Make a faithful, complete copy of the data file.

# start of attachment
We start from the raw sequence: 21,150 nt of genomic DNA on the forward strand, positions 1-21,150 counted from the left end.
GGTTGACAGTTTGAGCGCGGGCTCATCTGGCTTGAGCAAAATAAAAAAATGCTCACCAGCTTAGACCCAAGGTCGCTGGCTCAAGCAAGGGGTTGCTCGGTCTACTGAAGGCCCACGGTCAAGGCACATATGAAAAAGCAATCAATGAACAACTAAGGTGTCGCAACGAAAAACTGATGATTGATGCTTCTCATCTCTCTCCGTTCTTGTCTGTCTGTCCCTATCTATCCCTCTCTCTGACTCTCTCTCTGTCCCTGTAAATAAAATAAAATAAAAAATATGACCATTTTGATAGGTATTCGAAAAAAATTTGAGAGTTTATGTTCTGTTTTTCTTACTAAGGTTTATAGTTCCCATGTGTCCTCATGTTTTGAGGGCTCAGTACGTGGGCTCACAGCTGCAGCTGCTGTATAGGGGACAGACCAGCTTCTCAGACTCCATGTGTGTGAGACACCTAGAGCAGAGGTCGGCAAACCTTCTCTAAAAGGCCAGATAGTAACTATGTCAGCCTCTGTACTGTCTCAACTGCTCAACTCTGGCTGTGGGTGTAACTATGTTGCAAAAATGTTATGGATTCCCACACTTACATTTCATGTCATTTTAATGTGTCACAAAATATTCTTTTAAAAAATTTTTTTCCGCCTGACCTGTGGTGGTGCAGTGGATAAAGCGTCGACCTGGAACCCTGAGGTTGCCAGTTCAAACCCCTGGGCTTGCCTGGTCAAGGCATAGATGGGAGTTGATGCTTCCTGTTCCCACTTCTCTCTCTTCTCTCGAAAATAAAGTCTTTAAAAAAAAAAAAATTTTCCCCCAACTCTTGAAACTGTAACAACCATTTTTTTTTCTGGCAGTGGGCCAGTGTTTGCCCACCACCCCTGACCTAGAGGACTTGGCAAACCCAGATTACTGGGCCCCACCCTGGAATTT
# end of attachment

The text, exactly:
We start from the raw sequence: 21,150 nt of genomic DNA on the forward strand, positions 1-21,150 counted from the left end.
GGTTGACAGTTTGAGCGCGGGCTCATCTGGCTTGAGCAAAATAAAAAAATGCTCACCAGCTTAGACCCAAGGTCGCTGGCTCAAGCAAGGGGTTGCTCGGTCTACTGAAGGCCCACGGTCAAGGCACATATGAAAAAGCAATCAATGAACAACTAAGGTGTCGCAACGAAAAACTGATGATTGATGCTTCTCATCTCTCTCCGTTCTTGTCTGTCTGTCCCTATCTATCCCTCTCTCTGACTCTCTCTCTGTCCCTGTAAATAAAATAAAATAAAAAATATGACCATTTTGATAGGTATTCGAAAAAAATTTGAGAGTTTATGTTCTGTTTTTCTTACTAAGGTTTATAGTTCCCATGTGTCCTCATGTTTTGAGGGCTCAGTACGTGGGCTCACAGCTGCAGCTGCTGTATAGGGGACAGACCAGCTTCTCAGACTCCATGTGTGTGAGACACCTAGAGCAGAGGTCGGCAAACCTTCTCTAAAAGGCCAGATAGTAACTATGTCAGCCTCTGTACTGTCTCAACTGCTCAACTCTGGCTGTGGGTGTAACTATGTTGCAAAAATGTTATGGATTCCCACACTTACATTTCATGTCATTTTAATGTGTCACAAAATATTCTTTTAAAAAATTTTTTTCCGCCTGACCTGTGGTGGTGCAGTGGATAAAGCGTCGACCTGGAACCCTGAGGTTGCCAGTTCAAACCCCTGGGCTTGCCTGGTCAAGGCATAGATGGGAGTTGATGCTTCCTGTTCCCACTTCTCTCTCTTCTCTCGAAAATAAAGTCTTTAAAAAAAAAAAAATTTTCCCCCAACTCTTGAAACTGTAACAACCATTTTTTTTTCTGGCAGTGGGCCAGTGTTTGCCCACCACCCCTGACCTAGAGGACTTGGCAAACCCAGATTACTGGGCCCCACCCTGGAATTT